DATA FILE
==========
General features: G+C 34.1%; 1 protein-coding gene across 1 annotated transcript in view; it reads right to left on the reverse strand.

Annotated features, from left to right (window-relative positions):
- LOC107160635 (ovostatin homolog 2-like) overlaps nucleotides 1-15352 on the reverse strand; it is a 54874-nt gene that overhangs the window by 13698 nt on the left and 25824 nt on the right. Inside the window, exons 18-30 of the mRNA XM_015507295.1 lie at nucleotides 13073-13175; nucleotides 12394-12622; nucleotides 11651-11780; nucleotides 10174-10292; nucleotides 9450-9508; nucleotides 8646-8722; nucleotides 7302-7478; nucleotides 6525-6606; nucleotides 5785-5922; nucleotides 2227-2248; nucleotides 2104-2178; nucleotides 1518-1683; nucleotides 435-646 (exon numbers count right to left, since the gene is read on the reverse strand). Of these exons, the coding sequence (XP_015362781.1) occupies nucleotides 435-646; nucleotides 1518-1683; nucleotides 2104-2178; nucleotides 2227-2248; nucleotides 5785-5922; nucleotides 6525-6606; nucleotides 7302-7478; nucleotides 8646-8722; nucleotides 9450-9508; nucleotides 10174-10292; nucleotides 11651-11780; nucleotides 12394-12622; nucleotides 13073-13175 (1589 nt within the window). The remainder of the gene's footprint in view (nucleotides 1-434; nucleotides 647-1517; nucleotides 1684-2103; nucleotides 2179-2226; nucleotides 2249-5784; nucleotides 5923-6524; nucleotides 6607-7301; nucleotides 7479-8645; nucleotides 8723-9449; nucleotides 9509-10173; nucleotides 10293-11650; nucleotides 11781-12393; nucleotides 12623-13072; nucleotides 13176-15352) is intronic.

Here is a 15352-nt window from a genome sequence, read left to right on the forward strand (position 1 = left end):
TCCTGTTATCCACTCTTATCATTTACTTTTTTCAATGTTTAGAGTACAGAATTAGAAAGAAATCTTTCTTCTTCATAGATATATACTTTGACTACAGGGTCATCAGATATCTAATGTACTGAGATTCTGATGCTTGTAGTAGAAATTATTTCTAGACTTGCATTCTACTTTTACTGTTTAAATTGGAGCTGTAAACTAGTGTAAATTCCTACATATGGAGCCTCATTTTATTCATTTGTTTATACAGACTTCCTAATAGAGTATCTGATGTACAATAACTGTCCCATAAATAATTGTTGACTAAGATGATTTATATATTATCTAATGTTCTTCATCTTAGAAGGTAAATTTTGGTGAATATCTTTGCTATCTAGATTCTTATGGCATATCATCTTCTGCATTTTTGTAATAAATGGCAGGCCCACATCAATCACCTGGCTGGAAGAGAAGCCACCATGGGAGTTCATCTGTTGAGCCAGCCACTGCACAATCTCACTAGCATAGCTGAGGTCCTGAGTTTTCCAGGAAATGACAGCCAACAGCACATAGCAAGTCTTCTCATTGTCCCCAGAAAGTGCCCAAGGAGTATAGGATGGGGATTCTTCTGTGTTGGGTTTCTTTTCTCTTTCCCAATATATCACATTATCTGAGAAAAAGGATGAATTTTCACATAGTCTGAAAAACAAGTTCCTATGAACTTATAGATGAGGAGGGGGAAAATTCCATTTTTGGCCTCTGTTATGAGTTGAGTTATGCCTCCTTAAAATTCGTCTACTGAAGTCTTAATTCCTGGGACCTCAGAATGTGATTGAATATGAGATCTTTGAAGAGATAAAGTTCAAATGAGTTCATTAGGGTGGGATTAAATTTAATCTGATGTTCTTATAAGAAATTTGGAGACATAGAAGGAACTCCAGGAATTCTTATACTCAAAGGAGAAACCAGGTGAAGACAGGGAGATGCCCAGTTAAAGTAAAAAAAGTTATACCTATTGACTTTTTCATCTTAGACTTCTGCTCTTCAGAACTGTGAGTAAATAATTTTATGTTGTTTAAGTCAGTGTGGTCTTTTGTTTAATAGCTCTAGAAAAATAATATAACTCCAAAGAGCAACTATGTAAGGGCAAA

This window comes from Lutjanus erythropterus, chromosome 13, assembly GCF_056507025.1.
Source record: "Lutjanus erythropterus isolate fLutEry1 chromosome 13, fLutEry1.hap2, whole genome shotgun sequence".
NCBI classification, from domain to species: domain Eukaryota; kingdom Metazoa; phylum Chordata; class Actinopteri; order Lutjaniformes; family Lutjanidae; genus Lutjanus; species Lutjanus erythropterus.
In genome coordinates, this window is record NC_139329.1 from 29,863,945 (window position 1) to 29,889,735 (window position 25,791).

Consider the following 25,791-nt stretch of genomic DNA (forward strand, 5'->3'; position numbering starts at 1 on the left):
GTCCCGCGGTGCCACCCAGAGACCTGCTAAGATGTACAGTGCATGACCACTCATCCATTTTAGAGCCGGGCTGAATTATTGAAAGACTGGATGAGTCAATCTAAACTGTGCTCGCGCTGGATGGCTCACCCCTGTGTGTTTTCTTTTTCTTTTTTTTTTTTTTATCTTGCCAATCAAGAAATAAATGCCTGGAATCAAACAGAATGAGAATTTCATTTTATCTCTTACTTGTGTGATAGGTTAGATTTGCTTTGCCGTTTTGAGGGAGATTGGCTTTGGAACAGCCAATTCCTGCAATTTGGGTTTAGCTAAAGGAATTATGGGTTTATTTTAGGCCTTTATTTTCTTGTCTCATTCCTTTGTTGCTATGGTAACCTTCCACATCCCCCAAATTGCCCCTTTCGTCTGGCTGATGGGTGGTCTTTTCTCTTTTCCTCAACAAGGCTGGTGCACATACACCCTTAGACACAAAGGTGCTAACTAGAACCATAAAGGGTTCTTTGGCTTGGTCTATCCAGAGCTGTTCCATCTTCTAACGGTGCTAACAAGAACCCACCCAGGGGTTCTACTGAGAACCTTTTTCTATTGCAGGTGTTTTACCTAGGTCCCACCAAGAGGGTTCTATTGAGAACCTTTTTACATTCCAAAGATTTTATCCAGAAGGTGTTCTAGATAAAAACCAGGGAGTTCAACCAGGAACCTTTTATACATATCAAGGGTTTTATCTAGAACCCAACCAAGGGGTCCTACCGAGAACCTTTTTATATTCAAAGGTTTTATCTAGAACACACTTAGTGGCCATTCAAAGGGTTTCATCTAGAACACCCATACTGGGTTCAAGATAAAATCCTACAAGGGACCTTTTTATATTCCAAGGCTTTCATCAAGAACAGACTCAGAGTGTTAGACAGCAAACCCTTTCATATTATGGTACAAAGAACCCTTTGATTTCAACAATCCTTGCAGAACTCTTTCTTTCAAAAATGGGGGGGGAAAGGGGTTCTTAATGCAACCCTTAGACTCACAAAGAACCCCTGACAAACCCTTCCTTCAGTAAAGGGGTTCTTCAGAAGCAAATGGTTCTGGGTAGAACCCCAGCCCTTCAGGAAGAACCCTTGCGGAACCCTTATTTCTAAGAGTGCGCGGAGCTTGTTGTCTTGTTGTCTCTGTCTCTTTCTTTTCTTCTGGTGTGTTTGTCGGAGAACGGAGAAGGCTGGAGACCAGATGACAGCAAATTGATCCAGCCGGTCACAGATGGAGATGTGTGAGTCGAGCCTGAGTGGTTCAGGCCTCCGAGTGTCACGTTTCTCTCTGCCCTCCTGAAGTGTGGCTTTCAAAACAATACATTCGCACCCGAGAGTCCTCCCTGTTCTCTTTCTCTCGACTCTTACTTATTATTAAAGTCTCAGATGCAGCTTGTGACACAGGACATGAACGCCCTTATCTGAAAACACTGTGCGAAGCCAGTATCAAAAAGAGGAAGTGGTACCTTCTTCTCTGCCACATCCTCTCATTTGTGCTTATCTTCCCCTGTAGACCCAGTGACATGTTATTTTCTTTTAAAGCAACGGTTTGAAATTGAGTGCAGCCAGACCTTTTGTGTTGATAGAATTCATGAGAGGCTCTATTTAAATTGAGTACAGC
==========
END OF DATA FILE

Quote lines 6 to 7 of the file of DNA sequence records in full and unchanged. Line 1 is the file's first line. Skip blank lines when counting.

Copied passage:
This window comes from Lutjanus erythropterus, chromosome 13, assembly GCF_056507025.1.
Source record: "Lutjanus erythropterus isolate fLutEry1 chromosome 13, fLutEry1.hap2, whole genome shotgun sequence".